Pacific Rocky Intertidal Monitoring: Trends and Synthesis
Last updated November 18th, 2016
Introduction and Background
Fucus is often a dominant alga in the mid to high intertidal zone, forming a broad, distinctive band. Canopy forming algae such as Fucus provide food (Chapman 1990, Wooton 1997) and shelter to myriad other organisms (Bertness et al. 1999, Bulleri et al. 2002). Altering rocky shores by damaging Fucus communities could cause cascading negative effects to other species in rocky intertidal habitats.
A Fucus restoration plot in which indivuals are counted and measured in a circle radiating out from a central piece of rebar
Fucoids are highly sensitive to oil contamination (Reddin and Prendeville 1981) and heat, as demonstrated by increased Fucus mortality in hot water cleaned areas versus un-treated rocks following the Exxon Valdez oil spill in 1989 (DeVogelaere and Foster 1994). Fucus was not considered fully recovered until over seven years after the Exxon Valdez spill (Driskell et al. 2001).
- On November 7, 2007, the Cosco Busan freighter hit the San Francisco Bay Bridge and spilled 53,569 gallons of Intermediate Fuel Oil (Cosco Busan Oil Spill Trustees 2012)
- Intertidal researchers from UCSC conducted post-spill monitoring and found that Fucus distichus populations declined throughout the East San Francisco Bay
Sampling Fucus along transect lines in East San Francisco Bay with rulers and small quadrats
Post Spill Restoration in San Francisco Bay
Fucus is a species that recovers slowly without intervention (Conway-Cranos 2012). Fucoids exhibit an "animal-like" gametic/diplontic life history: thalli are diploid and gametes are formed via meiosis (Searles 1980). Sperm and eggs are produced within blades of individuals and gametes mix when exuded at low tide. Eggs are fertilized with the incoming tide, and the resulting zygotes secrete adhesive and attach themselves to the substratum (O’Clair and Lindstrom 2000). Juveniles do not disperse far from parent plants (Stekoll and Deysher 2000, Hays 2006, 2007) which is what makes recovery of fucoid species very slow following a disturbance (Conway-Cranos and Raimondi 2009, unpublished data). Because natural recovery is slow, restoration has been advocated as a strategy for compensation of anthropogenic impacts. As adults, fucoids can be transplanted successfully; therefore, the goal of UCSC's Fucus Restoration project is to field test a methodology that will efficiently and effectively lead to recovery of Fucus in areas that were damaged by the Cosco Busan oil spill.
When a species has short range dispersal and no other mode of regular dispersal of adults (e.g. floating rafts), there is always the possibility of very local genetic structure. This becomes important when deciding on potential donor populations. UCSC did genetic work before conducting restoration and found limited spatial genetic structure within San Francisco Bay; however, it was mostly partitioned in clusters. This suggested that donor populations could be identified (as nearby recipient sites as possible) that would not disrupt local structure or adaptation. UCSC researchers selected Golden Gate Fields, where many Fucus individuals remain, as a source population for transplanting adults to Point Isabel Regional Shoreline, where the Fucus population was negatively impacted by the Cosco Busan spill and high powered hot water clean up.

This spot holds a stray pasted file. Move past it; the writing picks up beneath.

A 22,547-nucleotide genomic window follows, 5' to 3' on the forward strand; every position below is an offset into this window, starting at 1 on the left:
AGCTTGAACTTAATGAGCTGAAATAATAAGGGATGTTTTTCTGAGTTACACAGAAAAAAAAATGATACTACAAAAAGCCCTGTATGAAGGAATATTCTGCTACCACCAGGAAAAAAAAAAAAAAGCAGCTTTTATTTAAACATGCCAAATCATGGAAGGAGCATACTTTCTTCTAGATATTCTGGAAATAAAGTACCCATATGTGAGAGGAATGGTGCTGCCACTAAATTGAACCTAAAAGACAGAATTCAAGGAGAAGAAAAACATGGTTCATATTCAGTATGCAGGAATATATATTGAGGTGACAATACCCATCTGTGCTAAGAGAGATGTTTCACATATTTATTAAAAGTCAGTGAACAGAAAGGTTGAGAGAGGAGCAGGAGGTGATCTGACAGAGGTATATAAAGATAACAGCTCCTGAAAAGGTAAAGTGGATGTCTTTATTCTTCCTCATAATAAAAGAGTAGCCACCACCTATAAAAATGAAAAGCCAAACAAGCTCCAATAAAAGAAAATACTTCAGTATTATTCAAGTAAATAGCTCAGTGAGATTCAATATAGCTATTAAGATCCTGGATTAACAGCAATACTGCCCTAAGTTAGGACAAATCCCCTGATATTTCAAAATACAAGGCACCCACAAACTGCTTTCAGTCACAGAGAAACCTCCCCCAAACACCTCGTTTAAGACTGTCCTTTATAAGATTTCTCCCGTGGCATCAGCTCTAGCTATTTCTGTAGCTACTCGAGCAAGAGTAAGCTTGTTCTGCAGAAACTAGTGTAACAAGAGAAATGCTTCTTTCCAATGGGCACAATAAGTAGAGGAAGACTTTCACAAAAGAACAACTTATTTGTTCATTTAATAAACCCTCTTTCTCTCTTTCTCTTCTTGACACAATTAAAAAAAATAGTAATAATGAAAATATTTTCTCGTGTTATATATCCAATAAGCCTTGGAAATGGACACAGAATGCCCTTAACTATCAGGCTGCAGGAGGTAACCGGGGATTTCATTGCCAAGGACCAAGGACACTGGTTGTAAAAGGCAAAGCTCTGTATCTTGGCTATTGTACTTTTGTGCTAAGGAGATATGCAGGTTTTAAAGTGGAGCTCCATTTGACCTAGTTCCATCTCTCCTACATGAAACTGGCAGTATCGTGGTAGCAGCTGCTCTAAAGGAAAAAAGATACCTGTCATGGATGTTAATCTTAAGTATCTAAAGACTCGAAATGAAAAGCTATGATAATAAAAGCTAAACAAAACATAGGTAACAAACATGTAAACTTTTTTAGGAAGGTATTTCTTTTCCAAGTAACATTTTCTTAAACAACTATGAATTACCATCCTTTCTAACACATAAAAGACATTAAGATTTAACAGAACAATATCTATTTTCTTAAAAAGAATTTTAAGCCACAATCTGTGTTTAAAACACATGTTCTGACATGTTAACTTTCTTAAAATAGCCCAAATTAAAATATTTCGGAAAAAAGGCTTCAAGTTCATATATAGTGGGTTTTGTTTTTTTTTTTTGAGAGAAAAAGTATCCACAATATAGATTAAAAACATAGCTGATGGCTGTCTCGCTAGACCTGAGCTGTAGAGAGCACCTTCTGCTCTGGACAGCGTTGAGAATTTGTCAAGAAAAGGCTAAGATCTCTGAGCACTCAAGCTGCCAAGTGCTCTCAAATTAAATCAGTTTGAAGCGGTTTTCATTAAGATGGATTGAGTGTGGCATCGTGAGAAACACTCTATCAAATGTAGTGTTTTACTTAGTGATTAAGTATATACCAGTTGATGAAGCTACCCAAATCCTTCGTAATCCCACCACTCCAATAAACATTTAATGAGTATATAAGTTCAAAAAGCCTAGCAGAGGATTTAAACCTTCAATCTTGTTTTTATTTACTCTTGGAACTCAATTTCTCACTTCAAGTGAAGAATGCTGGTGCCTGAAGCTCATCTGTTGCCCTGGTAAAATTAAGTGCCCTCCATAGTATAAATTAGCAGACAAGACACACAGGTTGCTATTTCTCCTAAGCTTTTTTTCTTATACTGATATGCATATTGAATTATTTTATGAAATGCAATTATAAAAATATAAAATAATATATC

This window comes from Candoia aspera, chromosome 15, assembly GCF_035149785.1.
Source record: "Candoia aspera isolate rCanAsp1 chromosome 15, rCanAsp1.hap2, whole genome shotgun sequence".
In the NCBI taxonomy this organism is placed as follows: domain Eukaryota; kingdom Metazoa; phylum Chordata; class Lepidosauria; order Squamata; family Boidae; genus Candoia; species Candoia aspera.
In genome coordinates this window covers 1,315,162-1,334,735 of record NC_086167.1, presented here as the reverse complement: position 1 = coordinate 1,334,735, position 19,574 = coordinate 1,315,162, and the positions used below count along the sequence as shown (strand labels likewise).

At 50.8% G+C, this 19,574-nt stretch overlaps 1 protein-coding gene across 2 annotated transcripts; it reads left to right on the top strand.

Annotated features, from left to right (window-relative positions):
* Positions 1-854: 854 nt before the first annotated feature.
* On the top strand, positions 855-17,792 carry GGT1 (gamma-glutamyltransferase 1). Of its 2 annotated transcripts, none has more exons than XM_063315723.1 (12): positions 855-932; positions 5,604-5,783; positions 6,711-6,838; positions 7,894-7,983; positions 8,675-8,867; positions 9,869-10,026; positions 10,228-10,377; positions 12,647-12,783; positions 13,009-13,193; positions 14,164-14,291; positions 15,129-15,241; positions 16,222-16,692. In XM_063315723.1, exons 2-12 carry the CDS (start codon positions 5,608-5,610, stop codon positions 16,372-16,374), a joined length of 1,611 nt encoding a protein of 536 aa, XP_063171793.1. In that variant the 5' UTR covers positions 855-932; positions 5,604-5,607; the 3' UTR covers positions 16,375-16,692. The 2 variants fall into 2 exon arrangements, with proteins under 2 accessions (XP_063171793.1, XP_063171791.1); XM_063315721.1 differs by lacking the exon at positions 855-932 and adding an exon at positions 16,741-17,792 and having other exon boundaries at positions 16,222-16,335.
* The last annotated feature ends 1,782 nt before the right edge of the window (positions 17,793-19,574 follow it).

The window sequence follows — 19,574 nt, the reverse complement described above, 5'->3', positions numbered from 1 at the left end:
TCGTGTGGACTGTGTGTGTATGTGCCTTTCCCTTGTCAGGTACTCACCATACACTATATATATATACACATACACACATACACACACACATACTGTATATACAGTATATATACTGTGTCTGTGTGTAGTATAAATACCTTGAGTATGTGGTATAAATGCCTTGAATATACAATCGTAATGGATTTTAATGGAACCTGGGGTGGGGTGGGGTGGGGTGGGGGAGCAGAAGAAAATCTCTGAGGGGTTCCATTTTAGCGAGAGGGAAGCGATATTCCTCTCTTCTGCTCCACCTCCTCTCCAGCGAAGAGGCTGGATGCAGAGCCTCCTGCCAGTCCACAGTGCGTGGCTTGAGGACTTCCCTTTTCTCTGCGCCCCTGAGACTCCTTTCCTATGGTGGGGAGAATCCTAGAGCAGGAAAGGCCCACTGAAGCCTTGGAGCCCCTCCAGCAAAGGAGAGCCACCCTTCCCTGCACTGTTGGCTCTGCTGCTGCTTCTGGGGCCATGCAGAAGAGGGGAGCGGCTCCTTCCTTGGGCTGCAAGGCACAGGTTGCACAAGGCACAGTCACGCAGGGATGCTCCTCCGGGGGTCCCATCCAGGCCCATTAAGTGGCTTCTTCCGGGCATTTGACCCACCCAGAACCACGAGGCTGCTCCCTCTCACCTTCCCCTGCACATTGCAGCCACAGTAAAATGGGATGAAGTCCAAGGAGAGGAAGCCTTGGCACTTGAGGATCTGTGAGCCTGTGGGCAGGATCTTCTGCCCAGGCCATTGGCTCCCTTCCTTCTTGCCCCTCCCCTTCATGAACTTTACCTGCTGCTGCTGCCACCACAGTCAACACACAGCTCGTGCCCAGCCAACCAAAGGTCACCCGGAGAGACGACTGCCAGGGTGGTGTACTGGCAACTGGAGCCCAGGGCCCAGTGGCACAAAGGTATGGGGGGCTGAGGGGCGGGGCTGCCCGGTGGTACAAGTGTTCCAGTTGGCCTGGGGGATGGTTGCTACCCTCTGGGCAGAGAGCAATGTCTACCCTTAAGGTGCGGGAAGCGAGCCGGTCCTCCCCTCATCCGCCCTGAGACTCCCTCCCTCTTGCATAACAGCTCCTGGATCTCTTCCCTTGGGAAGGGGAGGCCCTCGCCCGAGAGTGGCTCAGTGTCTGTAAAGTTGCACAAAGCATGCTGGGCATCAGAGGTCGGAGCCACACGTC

A cluster analysis in which the same colored circles indicate fucoid populations with corresponding genetic structure while unique colors represent populations with dissimilar genetic makeup
One issue concerning restoration of marine habitats is how to provide donor species to impacted areas without compromising the ecological or structural integrity of donor patches. A way to avoid excess depletion of adults is to use propagules to replenish depleted populations (propagules are often small, mobile, and prolific). This approach to restoration at Point Isabel combines an understanding of the life history of Fucus with the goal of minimum impact to donor populations. The approach we are testing is to use limited donor adults to “seed” the restoration site. The key attribute to be assessed is the relationship between the number of adults and the production/dispersal distance of resultant juveniles. This is a three-step process:
- Transplantation of adults
- Reproduction by transplanted adults leading to recruitment at the restoration site
- Small scale relocation of recruits to nearby areas within the restoration site to perpetuate increased cover
Questions? Please contact Laura Anderson
Laura installing a Fucus restoration plot
ReferencesReferences not listed here can be found under target species references
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